from Bill Hass at www.gsohoppers.com…..Time to enjoy the Hoopers’ Saturday night victory with Bill….
Hoppers celebrate division title
In the end, the Hoppers did it the way they wanted to.
Their tense 5-4 win over Charleston Saturday night clinched the first-half title of the Northern Division in the SAL and an automatic spot in the playoffs. As it turned out, Hagerstown lost to West Virginia in 10 innings, but that result was rendered irrelevant by the Hoppers’ victory.
“Winning (the first half) on a win feels way better than getting in with a Hagerstown loss,” said outfielder Ryan McIntyre, one of many Hopper heroes.
For James Wooster, who delivered a home run as the DH, it was the second straight division title he has experienced. He was part of the 2011 team that won the second half on the last day of the regular season and then won the SAL championship.
“It has been a lot of fun with a different group of guys,” he said, “and it has been a blast. I only played one game with this team in spring training so I didn’t know what to expect when the season started. But I knew it was a group that could play good baseball.”
Jose Fernandez pitched eight innings and even though he was touched for eight hits and four runs, he bore down when it meant the most. He recorded 11 strikeouts in running his record to 7-0 and recording his first win of the season in NewBridge Bank Park. He had said Friday night that he didn’t care what the score was as long as his team scored one more run, and that’s exactly how it turned out.
“This has been amazing,” he said. “The fans, the people in the front office, the team. I love it. It’s been a great experience for me.”
Fernandez had so much adrenaline early in the game that he threw some fastballs at 98 mph as he cruised through the first three innings. He gave up a solo home run to Charleston’s talented catcher, Gary Sanchez, in the fourth inning, but the Hoppers staked him to a 4-1 lead in the bottom of that inning when Wooster, Wilfredo Gimenez and McIntyre hit solo home runs.
Wooster said he hit a fastball in, a high fly that stayed a couple of feet fair inside the foul pole. Gimenez said he hit a slider for his first homer of the year and McIntyre, after he fouled off a bunt, got a fastball in that carried out with good backspin.
Normally, that would have been plenty for the league’s best pitcher. But the RiverDogs have a good-hitting lineup and in the sixth inning, with two outs, they turned a double and two singles into two runs and scored a third on an unusual base-running play. The runner on first, Casey Stevenson, broke for second base but stopped short when he drew a throw from Gimenez. The runner on third, Angelo Gumbs, broke for home and crossed the plate before the Hoppers could complete the rundown and tag out Stevenson.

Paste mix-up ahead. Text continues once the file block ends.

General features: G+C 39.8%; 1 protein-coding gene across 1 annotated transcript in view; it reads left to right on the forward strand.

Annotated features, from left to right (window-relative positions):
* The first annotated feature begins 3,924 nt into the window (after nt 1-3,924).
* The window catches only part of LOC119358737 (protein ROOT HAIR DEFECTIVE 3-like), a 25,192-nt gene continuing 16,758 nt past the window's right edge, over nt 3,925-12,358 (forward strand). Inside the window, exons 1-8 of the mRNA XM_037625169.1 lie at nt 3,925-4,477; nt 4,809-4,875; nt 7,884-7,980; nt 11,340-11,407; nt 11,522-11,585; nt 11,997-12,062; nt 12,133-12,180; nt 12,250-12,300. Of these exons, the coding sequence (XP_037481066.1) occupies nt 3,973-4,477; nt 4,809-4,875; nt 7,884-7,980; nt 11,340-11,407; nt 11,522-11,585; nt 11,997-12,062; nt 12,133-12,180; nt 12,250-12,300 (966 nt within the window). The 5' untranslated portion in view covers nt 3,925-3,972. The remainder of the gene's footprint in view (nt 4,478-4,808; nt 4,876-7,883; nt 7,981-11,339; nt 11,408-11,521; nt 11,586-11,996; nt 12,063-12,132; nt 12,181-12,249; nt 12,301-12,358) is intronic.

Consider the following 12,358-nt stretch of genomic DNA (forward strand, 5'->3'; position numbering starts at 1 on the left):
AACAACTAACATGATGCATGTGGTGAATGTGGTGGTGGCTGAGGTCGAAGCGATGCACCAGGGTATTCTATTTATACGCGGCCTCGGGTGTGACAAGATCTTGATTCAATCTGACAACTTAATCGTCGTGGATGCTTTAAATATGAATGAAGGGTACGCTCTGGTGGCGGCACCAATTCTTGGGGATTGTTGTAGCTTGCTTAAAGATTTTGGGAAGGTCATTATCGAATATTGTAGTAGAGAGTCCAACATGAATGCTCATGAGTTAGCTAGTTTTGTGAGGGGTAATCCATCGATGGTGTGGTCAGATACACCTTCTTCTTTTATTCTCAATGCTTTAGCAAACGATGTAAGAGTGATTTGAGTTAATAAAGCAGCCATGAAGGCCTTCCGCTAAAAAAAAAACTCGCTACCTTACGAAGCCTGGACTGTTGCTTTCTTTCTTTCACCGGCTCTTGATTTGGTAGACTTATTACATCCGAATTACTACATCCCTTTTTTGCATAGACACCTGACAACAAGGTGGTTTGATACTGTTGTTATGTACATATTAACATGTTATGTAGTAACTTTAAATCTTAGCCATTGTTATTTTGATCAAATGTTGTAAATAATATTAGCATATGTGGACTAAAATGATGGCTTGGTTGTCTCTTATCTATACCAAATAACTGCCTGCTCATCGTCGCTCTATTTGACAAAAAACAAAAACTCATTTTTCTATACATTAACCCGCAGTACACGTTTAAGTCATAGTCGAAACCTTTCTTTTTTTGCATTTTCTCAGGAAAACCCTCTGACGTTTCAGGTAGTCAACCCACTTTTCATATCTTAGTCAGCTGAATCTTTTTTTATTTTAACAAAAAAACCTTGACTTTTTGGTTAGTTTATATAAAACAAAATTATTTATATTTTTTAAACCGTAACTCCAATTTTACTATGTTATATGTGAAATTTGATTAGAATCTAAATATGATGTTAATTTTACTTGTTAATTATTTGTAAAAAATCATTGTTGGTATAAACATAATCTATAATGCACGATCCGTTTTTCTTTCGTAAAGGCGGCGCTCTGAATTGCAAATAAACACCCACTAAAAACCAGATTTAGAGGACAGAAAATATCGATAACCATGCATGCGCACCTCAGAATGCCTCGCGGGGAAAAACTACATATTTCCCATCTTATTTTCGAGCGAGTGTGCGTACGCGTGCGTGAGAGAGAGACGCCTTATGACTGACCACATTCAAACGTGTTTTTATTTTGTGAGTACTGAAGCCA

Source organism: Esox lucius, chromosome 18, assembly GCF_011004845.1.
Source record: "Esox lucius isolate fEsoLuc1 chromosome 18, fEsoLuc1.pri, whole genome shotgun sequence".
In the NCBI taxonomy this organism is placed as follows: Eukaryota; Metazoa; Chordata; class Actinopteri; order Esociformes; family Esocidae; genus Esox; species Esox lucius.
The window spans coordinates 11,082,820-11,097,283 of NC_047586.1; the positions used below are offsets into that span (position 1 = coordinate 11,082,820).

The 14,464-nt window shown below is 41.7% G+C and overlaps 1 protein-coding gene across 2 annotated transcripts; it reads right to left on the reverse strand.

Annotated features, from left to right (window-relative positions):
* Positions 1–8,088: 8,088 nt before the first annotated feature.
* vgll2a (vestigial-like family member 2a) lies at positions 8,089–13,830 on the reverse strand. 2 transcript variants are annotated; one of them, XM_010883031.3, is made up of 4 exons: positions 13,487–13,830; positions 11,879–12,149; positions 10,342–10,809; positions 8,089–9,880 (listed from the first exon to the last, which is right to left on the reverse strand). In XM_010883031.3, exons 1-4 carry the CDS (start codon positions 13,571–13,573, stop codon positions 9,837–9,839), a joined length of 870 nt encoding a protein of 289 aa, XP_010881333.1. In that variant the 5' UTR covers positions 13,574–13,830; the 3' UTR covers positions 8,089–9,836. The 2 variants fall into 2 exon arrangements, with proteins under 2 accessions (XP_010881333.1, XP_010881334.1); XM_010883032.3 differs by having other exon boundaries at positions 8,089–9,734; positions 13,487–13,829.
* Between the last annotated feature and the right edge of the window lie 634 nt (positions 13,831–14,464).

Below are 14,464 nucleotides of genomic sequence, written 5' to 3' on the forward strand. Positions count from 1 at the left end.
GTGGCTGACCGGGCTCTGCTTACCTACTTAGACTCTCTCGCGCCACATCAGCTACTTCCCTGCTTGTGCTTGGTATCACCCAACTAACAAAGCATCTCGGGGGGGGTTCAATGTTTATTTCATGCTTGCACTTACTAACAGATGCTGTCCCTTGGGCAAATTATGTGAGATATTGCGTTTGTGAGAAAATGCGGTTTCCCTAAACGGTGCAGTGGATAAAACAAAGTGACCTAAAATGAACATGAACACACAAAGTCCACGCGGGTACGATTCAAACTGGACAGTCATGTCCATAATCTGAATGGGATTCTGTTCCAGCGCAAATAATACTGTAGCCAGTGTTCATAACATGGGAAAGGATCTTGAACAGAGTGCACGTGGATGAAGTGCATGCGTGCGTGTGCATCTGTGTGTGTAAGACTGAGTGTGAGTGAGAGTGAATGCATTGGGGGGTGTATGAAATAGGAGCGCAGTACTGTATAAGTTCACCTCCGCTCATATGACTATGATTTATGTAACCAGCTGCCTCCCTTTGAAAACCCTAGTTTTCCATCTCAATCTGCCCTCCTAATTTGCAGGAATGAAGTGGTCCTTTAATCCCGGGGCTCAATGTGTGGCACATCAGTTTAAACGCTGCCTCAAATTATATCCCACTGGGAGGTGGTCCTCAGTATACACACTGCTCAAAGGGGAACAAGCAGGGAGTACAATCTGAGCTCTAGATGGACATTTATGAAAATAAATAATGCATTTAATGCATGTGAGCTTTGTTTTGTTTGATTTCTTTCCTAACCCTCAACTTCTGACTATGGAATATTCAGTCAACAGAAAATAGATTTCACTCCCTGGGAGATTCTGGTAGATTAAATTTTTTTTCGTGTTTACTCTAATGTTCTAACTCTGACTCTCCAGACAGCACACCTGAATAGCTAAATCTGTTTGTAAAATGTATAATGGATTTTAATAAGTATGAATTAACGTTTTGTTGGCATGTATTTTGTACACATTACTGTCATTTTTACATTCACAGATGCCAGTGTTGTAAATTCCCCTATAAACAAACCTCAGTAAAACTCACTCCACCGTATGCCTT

At that point, the Hoppers could have been in shock with the game suddenly tied 4-4. But they went right to work in the bottom of the sixth. Terrence Dayleg reached on an error, went on to third on a single by Gimenez and scored when McIntyre hit into a fielder’s choice. McIntyre was probably robbed of a hit by Stevenson at third base, but he didn’t care.
“In that situation, you just make sure you get the run in,” he said. “That’s all that matters.”
Fernandez, tiring a bit, knew he had to make good pitches and keep them low. He got two quick outs in the seventh, then gave up a single and threw wild on a pickoff attempt that advanced the runner to second. But he fanned Mason Williams to end the inning.
In the eighth, Fernandez used his slider to its full advantage. He struck out the first batter looking and the second one swinging. That brought up Sanchez, who was 3-for-3 with two RBIs. Manager David Berg didn’t want to intentionally walk him and put the tying run on base, so he let Fernandez pitch to him. And Fernandez had a plan.
“I didn’t think he would be waiting for a first-pitch fastball, so I threw one at 97 that he fought off for a strike,” he said. “I said, ‘OK, you’re not going to see that again.’ Then I threw two sliders that he didn’t swing at.”
Sanchez just headed for the dugout when strike three was called.
Greg Nappo came in from the bullpen in the ninth and struck out the first batter. But Charleston refused to go quietly and rapped two singles to put runners on first and third. Nappo reached back and struck out Francisco Arcia, then got Kelvin DeLeon to hit a grounder to shortstop. Dayleg ranged to his right, speared it and fired to Austin Barnes at second base for the forceout that ended the game.
“I’d be lying if I said I wasn’t nervous,” Dayleg said, “but I just trusted my instincts and they took over.”
It was another in a series of excellent defensive plays by Dayleg, who made a diving stop to his left and scrambled up to throw out a hitter in the fourth, started a key double play in the fifth inning and jumped to snag a high hopper that he turned into an out in the sixth.
After his last play, the celebration began. Players sprinted in from their positions, came out of the bullpen and poured out of the dugout. They avoided the kind of dogpile that sometimes results in an injury, settling for high fives and chest bumps before heading to the champagne and spraying it on each other and anything else that moved. Fernandez even doused Guilford the Grasshopper mascot.
“I enjoyed every bit of it,” Fernandez said. “It doesn’t matter about the numbers, the strikeouts and all that. It’s all about the team winning. You know who played super today? Dayleg. He played with his heart.”
Just the way you’re supposed to when a division title is on the line.